• In Scott Meyer's Master of Formalities, the entire palace of House Jakabitus is coated with a layer of nanites which perform various functions. If someone is injured, all he has to do is to put the wound against a wall or the floor, as the nanites are programmed to eliminate germs and seal wounds as a first-aid measure until the medical staff arrives, which usually happens within minutes. Everyone notes that the nanites work well with the medical staff, but any questions on how they do it is always met with the answer "Seamlessly."
  • Momo is leaning hard into the direction of being a smart ass.
    "As far as I can remember... I've always been around."
  • From Phule's Paradise, Phule's butler pulls one of these on a hotel manager:
    Bombest: How do you do it?
    Beeker: Sir?
    Bombest: You're a fairly ordinary guy, not at all like Mr. Phule or the uniformed fanatics he's associating with. How do you do your job?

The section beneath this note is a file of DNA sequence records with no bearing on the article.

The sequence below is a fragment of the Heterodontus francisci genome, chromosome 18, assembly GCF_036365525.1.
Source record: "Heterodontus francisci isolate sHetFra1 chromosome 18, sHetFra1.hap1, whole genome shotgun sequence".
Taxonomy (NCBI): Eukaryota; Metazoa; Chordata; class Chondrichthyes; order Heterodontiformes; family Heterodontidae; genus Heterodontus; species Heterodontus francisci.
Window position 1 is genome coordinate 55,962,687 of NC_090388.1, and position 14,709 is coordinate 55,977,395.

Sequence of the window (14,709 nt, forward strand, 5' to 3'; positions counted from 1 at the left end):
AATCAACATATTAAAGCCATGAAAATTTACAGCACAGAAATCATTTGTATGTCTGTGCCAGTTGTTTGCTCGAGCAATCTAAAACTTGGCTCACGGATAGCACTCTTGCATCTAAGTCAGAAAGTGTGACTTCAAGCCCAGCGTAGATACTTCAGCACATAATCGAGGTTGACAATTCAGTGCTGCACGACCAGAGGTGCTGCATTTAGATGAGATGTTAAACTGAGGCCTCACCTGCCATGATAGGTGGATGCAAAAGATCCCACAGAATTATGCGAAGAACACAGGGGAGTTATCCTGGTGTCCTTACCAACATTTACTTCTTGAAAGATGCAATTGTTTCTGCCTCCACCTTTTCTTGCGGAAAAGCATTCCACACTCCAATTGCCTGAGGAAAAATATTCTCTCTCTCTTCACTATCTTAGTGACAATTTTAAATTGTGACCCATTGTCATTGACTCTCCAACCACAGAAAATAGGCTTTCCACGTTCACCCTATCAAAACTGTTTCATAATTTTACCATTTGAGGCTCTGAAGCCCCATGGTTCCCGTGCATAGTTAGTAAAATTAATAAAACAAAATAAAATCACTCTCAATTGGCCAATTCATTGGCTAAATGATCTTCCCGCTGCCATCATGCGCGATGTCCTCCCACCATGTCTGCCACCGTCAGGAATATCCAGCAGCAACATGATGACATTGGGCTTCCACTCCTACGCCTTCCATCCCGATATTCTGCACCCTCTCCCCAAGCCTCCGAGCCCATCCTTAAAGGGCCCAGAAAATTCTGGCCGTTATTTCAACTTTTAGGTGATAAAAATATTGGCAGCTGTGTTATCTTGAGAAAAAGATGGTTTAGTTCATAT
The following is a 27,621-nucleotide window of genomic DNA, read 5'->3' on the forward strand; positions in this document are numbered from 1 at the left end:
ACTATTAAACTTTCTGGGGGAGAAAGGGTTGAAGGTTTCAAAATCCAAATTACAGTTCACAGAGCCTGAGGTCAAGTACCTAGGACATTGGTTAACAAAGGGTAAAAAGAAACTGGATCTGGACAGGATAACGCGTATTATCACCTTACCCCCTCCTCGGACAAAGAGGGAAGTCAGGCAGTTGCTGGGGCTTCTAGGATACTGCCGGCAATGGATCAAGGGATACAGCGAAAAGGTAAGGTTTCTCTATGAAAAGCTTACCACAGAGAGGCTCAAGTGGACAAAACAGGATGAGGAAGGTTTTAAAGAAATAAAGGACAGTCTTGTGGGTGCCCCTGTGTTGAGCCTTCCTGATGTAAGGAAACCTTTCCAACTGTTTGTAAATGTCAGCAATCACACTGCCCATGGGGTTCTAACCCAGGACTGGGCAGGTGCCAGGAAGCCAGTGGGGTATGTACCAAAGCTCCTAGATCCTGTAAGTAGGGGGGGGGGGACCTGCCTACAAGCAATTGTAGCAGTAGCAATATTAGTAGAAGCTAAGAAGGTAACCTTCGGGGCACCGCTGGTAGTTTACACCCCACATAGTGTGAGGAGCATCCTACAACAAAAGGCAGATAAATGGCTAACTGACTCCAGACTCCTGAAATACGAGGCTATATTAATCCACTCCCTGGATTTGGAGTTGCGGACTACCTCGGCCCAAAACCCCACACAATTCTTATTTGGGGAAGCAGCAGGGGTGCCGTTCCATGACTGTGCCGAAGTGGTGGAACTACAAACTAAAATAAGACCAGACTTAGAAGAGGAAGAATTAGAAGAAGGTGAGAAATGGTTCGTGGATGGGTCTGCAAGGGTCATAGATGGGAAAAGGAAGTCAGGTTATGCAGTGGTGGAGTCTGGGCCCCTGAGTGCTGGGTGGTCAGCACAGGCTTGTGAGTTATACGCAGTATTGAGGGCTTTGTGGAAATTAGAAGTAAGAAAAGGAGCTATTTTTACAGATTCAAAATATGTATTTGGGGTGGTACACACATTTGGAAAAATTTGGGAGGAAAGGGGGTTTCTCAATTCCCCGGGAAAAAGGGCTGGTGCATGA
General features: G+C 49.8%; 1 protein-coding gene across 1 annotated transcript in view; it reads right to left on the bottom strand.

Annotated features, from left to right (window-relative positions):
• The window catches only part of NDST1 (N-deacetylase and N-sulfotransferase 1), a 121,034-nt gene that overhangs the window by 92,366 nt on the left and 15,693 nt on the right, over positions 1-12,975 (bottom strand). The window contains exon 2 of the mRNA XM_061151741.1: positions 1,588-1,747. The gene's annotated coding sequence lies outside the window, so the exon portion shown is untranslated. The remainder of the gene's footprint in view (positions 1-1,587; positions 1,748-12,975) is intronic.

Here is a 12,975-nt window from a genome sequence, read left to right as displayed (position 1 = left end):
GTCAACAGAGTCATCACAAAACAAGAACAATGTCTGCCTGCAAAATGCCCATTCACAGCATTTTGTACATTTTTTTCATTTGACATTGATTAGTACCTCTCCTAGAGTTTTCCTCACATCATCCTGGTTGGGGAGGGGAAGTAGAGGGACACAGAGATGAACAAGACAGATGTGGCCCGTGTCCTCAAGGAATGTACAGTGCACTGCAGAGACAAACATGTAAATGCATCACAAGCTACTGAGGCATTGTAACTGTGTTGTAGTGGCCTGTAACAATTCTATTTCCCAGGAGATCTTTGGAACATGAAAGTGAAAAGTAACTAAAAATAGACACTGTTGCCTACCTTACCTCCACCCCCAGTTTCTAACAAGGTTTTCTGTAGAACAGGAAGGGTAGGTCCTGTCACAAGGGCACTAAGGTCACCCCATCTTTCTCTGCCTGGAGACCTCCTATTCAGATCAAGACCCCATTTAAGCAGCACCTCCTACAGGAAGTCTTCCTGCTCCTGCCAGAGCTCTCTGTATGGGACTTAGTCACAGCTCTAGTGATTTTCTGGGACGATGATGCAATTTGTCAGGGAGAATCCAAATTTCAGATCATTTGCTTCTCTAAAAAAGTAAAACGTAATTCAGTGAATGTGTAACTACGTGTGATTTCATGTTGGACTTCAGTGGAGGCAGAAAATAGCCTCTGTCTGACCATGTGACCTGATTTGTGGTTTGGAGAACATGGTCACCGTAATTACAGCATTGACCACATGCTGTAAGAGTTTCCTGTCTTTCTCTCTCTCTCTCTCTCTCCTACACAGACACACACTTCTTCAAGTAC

Beeker: Very well, sir.
    Bombest: Excuse me?
  • In Psy Changeling, being emotionless and thus ruled by logic, most Silent Psys tend to give those.
  • In The Sack, the titular character is big on these when not asked specific questions:
    Committee Member: Where would you find an individual capable of conversing intelligently with so wise a creature as you?
    The Sack: Here.
  • In David Weber's Safehold series, Nimue/Merlin's AI assistant Owl persists in responding to her/his questions with literal answers, despite the manufacturer's assertion that it's supposed to learn to reply colloquially. It finally begins to show some improvements in the fourth book, A Mighty Fortress.
  • The Angel, a character in Mike Resnick's Santiago: A Myth of the Far Future does it several times:
    "How are you going to ...?"
    "Efficiently."

    "What did you cut him with?"
    "Something sharp."
  • Skulduggery Pleasant has this exchange:
    Fletcher: How did you beat them?
    Skulduggery: With unimaginable skill.
    • This seems to be Skulduggery's preferred form of answer.
    Valkyrie: What is it?
    Skulduggery: It's a box.
    Valkyrie: What kind of box?